The Ion Desk Rocker USB speaker system makes short work of getting impressive sound both in and out of your computer. It's not the most attractive or best-sounding system we've tested, but at an affordable $99, the Desk Rocker delivers big sound with an extensive set of features.
The Ion Desk Rocker system comes with two speakers, a power adapter, a standard USB cable, a detachable speaker link, and a CD of bundled recording software. Since each speaker measures 7.5 inches tall by 5 inches wide by 6 inches deep, the system isn't low profile, and neither is its sound. Each speaker includes a 3-inch woofer and a 1-inch tweeter, and both are covered with a sturdy metal grille and are powered by 10 watts per channel.
The Desk Rocker's recording inputs and bundled audio software distinguish it from conventional PC speaker systems such as the Creative GigaWorks T40. Built-in universal hardware drivers allowed our Mac and PC computers to treat the Desk Rocker as a USB sound card, and within minutes we were playing back music from iTunes and making digital recordings from our old, beat-up cassette deck.
During informal recording quality testing, the Desk Rocker captured clean, distortion-free recordings, without any hiccups or dropouts. We were disappointed to see that the Desk Rocker lacks a grounding jack for connecting older turntables, though, and a recording input gain control knob would have been handy. The default recording resolution of the Desk Rocker is 16-bit, 44.1kHz (CD quality); however, a maximum resolution of 16-bit, 48kHz is possible using the included Audacity recording software.
Just because the Desk Rocker includes a USB input doesn't mean it has to be used with a computer. In fact, the easiest way to set up the Desk Rocker is to simply run an external audio source such as an MP3 player, game console, or pro-audio mixer directly into the 3.5mm or RCA inputs located on the back of the system. If the audio source connected to the Desk Rocker lacks volume control, the front panel's headphone jack and volume knob can help keep things quiet.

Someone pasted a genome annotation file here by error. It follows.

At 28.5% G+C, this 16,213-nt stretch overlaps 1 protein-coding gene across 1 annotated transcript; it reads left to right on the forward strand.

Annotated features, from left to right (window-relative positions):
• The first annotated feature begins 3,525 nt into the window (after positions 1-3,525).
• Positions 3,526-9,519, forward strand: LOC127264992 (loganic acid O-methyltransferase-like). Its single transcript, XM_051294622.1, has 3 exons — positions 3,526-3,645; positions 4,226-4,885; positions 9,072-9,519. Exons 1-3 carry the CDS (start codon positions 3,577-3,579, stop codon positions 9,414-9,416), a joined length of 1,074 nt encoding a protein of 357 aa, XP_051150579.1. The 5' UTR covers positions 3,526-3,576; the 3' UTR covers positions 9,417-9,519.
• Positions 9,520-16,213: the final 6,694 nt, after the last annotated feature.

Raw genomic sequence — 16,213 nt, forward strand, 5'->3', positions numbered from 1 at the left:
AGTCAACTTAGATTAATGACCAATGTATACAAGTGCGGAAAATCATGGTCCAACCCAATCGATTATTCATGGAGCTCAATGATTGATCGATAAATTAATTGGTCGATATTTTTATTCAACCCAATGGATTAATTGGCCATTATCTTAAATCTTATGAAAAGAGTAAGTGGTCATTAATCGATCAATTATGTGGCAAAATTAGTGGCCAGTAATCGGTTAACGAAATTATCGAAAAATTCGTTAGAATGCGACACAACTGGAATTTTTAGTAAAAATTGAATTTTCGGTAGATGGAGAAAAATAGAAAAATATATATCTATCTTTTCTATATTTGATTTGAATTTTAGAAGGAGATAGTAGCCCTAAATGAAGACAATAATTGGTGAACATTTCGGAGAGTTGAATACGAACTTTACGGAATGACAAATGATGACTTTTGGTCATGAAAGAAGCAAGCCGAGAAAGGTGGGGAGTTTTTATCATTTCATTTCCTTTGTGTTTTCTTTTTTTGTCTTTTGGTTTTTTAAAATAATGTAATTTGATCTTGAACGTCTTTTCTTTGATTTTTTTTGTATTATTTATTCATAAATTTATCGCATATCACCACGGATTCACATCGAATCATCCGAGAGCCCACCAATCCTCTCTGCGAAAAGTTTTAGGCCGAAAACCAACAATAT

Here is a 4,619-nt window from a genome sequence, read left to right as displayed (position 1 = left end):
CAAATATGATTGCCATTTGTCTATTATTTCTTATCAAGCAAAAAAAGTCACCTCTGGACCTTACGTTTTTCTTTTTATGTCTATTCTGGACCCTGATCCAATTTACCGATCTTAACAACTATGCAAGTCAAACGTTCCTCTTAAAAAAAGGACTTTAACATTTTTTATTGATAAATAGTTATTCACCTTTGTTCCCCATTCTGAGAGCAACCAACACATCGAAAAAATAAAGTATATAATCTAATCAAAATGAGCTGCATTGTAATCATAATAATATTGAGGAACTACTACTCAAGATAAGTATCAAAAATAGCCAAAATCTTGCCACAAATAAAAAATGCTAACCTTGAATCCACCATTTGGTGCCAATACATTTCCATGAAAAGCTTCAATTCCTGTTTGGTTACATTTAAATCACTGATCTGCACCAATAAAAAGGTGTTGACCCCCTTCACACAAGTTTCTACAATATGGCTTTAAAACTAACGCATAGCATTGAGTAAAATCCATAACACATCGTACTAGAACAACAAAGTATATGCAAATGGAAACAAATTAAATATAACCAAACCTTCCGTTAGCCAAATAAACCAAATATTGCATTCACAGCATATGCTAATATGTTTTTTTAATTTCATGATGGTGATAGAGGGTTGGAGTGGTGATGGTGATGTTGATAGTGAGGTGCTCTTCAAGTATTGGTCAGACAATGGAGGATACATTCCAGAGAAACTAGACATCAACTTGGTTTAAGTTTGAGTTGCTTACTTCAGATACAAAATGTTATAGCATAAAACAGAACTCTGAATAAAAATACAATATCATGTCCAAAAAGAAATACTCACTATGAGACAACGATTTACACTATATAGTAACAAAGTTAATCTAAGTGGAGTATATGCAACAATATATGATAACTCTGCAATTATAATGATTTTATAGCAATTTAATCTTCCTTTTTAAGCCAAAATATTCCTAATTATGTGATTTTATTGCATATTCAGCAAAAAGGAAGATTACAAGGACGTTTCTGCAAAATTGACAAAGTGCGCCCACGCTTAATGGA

The Desk Rocker's sound won't fuel your next house party, but it's far from wimpy. With the volume cranked on both our PC and the speakers, the Desk Rocker's built-in amplifier was obscenely loud for its size, reminding us of the Griffin Amplifi. At full blast, we did experience a noticeable amount of low-frequency distortion, and the Desk Rocker's lack of isolating rubber feet made our desk rattle at times.
While listening to The Doors "L.A. Woman," bass guitar and vocals took a front seat, and the fuzzed-out guitar and ride cymbal felt rounded off and dull. But the overdriven drum machines and synthesizers of The Faint's "Glass Danse" were a perfect match for the Desk Rocker's punchy, bass-heavy sound. However, we noticed that classical and acoustic rock songs lacked high-frequency detail.
Overall, the Ion Desk Rocker USB speaker system's affordable price and loud, bass-heavy performance make it ideal for dorm rooms and PC gamers. Its USB recording feature is an attractive option for aspiring music producers and turntablists. For an extra $25 to $50, though, there are several PC speaker systems that trump the Ion Desk Rocker's design and sound quality.